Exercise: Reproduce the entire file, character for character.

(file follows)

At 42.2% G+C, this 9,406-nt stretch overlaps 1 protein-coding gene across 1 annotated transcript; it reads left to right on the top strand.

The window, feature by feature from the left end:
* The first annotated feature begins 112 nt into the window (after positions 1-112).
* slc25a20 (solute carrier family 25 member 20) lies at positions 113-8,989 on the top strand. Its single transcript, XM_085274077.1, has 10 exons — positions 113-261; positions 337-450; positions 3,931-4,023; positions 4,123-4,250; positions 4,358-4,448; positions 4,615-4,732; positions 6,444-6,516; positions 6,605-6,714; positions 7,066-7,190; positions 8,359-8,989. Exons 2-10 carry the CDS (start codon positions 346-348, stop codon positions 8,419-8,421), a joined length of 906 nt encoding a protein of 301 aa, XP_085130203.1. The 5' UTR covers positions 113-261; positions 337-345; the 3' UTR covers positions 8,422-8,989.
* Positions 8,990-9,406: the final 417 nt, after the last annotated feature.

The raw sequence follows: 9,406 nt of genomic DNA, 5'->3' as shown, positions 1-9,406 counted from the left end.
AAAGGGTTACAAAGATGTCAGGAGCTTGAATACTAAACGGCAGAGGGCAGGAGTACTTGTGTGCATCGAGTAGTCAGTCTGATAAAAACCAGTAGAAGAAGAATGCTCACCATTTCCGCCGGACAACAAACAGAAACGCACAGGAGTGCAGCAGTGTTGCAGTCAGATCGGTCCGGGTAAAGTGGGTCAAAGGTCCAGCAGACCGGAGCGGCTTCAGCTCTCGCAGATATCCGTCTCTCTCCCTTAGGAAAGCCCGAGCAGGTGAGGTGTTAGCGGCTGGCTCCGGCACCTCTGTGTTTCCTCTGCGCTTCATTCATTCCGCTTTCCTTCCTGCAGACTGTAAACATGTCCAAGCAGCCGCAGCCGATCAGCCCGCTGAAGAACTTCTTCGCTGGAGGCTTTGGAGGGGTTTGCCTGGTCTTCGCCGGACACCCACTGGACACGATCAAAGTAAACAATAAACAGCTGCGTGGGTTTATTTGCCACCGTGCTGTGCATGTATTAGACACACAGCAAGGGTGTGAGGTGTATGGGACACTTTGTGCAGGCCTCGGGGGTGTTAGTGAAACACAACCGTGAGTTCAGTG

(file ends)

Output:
At 42.2% G+C, this 9,406-nt stretch overlaps 1 protein-coding gene across 1 annotated transcript; it reads left to right on the top strand.

The window, feature by feature from the left end:
* The first annotated feature begins 112 nt into the window (after positions 1-112).
* slc25a20 (solute carrier family 25 member 20) lies at positions 113-8,989 on the top strand. Its single transcript, XM_085274077.1, has 10 exons — positions 113-261; positions 337-450; positions 3,931-4,023; positions 4,123-4,250; positions 4,358-4,448; positions 4,615-4,732; positions 6,444-6,516; positions 6,605-6,714; positions 7,066-7,190; positions 8,359-8,989. Exons 2-10 carry the CDS (start codon positions 346-348, stop codon positions 8,419-8,421), a joined length of 906 nt encoding a protein of 301 aa, XP_085130203.1. The 5' UTR covers positions 113-261; positions 337-345; the 3' UTR covers positions 8,422-8,989.
* Positions 8,990-9,406: the final 417 nt, after the last annotated feature.

The raw sequence follows: 9,406 nt of genomic DNA, 5'->3' as shown, positions 1-9,406 counted from the left end.
AAAGGGTTACAAAGATGTCAGGAGCTTGAATACTAAACGGCAGAGGGCAGGAGTACTTGTGTGCATCGAGTAGTCAGTCTGATAAAAACCAGTAGAAGAAGAATGCTCACCATTTCCGCCGGACAACAAACAGAAACGCACAGGAGTGCAGCAGTGTTGCAGTCAGATCGGTCCGGGTAAAGTGGGTCAAAGGTCCAGCAGACCGGAGCGGCTTCAGCTCTCGCAGATATCCGTCTCTCTCCCTTAGGAAAGCCCGAGCAGGTGAGGTGTTAGCGGCTGGCTCCGGCACCTCTGTGTTTCCTCTGCGCTTCATTCATTCCGCTTTCCTTCCTGCAGACTGTAAACATGTCCAAGCAGCCGCAGCCGATCAGCCCGCTGAAGAACTTCTTCGCTGGAGGCTTTGGAGGGGTTTGCCTGGTCTTCGCCGGACACCCACTGGACACGATCAAAGTAAACAATAAACAGCTGCGTGGGTTTATTTGCCACCGTGCTGTGCATGTATTAGACACACAGCAAGGGTGTGAGGTGTATGGGACACTTTGTGCAGGCCTCGGGGGTGTTAGTGAAACACAACCGTGAGTTCAGTG